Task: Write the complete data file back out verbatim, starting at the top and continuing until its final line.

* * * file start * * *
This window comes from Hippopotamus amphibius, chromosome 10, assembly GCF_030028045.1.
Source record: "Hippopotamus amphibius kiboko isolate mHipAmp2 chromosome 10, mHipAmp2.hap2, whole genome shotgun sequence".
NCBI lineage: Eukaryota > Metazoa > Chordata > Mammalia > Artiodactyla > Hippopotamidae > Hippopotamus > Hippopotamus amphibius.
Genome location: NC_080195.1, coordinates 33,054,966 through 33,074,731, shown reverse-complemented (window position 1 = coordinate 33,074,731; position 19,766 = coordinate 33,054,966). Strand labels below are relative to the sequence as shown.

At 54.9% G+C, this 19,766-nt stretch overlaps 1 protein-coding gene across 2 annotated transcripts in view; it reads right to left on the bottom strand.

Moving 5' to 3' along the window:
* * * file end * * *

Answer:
This window comes from Hippopotamus amphibius, chromosome 10, assembly GCF_030028045.1.
Source record: "Hippopotamus amphibius kiboko isolate mHipAmp2 chromosome 10, mHipAmp2.hap2, whole genome shotgun sequence".
NCBI lineage: Eukaryota > Metazoa > Chordata > Mammalia > Artiodactyla > Hippopotamidae > Hippopotamus > Hippopotamus amphibius.
Genome location: NC_080195.1, coordinates 33,054,966 through 33,074,731, shown reverse-complemented (window position 1 = coordinate 33,074,731; position 19,766 = coordinate 33,054,966). Strand labels below are relative to the sequence as shown.

At 54.9% G+C, this 19,766-nt stretch overlaps 1 protein-coding gene across 2 annotated transcripts in view; it reads right to left on the bottom strand.

Moving 5' to 3' along the window: